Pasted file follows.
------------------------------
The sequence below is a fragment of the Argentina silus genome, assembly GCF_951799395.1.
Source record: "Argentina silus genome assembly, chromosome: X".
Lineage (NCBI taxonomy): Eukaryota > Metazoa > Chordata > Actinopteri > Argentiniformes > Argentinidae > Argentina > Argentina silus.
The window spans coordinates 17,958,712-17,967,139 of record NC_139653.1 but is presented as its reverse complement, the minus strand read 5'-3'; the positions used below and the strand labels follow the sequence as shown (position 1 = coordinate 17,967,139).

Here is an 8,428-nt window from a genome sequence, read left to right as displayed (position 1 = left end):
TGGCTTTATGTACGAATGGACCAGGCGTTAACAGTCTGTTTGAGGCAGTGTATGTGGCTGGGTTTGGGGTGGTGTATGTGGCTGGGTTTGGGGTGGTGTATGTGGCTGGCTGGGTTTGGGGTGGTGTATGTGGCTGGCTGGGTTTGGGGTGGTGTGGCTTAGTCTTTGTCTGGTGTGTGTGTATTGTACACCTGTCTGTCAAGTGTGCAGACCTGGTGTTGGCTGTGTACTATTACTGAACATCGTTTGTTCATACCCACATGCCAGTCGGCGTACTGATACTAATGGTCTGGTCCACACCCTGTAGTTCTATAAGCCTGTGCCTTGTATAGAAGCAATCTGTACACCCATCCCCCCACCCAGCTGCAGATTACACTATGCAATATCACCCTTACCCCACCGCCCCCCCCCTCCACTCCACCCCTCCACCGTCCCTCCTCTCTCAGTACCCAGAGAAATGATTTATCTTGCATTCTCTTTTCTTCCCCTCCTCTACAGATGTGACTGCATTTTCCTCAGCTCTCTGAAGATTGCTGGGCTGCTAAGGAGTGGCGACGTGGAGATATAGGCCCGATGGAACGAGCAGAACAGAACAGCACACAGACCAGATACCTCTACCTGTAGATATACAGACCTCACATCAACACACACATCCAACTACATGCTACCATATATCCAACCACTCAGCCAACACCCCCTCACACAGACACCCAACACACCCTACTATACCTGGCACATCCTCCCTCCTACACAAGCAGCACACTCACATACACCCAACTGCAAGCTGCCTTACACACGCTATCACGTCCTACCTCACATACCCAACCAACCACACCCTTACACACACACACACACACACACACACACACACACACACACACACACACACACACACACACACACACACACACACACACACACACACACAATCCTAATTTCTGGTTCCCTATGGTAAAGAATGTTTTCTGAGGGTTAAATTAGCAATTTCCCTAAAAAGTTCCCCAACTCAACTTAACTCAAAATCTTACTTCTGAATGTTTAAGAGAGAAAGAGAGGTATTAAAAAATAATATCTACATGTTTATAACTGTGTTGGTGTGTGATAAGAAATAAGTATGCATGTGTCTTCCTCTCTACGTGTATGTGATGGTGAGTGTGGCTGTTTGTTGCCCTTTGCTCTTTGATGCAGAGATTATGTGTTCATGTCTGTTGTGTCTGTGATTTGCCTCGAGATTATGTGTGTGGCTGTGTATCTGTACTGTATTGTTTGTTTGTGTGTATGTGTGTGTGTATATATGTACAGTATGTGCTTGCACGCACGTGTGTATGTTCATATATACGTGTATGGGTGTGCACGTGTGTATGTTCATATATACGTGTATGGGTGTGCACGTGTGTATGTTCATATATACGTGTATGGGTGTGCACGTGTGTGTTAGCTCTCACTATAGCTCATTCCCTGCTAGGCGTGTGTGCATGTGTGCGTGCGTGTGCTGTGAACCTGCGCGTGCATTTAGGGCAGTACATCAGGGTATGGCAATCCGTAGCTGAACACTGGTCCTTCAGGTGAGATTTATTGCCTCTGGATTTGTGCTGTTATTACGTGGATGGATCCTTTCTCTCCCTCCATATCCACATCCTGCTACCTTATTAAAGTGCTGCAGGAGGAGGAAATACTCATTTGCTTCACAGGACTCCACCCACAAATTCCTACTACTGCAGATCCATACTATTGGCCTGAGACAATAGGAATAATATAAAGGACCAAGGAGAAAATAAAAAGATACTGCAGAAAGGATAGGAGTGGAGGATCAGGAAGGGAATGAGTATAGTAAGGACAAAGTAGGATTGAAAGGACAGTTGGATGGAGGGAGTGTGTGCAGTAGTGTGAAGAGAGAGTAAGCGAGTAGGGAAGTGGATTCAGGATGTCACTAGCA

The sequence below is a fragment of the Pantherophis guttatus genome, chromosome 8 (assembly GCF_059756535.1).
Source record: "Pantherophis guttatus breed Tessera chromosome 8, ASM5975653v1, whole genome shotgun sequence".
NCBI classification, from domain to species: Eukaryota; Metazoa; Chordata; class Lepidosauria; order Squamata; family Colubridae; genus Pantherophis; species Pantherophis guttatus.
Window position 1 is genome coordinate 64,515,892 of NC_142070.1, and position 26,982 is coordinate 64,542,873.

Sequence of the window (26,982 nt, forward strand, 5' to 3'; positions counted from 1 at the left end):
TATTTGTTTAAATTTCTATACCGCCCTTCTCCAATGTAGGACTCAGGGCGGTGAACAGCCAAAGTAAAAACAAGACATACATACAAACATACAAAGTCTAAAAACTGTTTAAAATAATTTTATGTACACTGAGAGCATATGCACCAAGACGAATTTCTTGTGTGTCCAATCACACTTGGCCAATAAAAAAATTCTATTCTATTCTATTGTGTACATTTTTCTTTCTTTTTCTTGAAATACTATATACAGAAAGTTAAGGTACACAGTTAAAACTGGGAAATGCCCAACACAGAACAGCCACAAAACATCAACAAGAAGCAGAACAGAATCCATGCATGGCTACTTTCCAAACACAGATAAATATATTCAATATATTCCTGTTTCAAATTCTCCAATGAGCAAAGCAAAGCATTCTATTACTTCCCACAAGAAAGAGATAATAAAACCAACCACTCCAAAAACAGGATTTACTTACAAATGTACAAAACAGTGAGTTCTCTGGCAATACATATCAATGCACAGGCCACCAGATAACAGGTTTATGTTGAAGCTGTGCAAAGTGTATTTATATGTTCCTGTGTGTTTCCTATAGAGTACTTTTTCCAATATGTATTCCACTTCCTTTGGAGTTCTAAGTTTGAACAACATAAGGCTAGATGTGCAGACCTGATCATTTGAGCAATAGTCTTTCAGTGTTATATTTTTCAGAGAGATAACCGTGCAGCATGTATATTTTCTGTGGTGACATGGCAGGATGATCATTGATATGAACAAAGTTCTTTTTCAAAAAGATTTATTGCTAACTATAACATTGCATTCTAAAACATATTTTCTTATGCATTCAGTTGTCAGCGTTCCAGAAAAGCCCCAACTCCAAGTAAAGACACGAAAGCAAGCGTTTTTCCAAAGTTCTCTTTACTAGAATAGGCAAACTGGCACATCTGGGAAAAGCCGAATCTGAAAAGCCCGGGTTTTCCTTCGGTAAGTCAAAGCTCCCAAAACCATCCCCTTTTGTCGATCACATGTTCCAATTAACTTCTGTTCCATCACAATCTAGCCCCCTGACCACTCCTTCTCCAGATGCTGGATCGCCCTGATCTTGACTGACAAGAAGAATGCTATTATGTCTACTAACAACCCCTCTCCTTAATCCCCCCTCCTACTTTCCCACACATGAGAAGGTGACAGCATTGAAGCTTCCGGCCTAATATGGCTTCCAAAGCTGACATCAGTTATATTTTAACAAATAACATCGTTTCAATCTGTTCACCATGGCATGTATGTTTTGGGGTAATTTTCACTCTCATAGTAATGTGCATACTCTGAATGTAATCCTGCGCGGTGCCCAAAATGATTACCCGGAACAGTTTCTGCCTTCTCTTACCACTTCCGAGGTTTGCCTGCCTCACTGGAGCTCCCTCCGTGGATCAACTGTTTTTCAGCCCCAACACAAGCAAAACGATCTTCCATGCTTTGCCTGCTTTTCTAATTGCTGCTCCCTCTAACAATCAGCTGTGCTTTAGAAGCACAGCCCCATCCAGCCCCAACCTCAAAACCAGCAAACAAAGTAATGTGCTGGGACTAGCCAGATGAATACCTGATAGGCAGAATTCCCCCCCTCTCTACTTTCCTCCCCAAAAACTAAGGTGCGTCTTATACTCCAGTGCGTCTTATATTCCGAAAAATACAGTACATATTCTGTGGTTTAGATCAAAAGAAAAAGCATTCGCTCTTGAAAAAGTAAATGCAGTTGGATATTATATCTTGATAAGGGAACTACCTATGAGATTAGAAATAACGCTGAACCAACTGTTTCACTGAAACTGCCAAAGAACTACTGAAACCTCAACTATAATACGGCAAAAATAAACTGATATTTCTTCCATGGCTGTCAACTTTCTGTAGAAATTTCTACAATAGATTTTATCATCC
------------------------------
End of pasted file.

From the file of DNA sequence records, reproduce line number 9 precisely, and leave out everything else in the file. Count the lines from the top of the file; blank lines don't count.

NCBI classification, from domain to species: Eukaryota; Metazoa; Chordata; class Lepidosauria; order Squamata; family Colubridae; genus Pantherophis; species Pantherophis guttatus.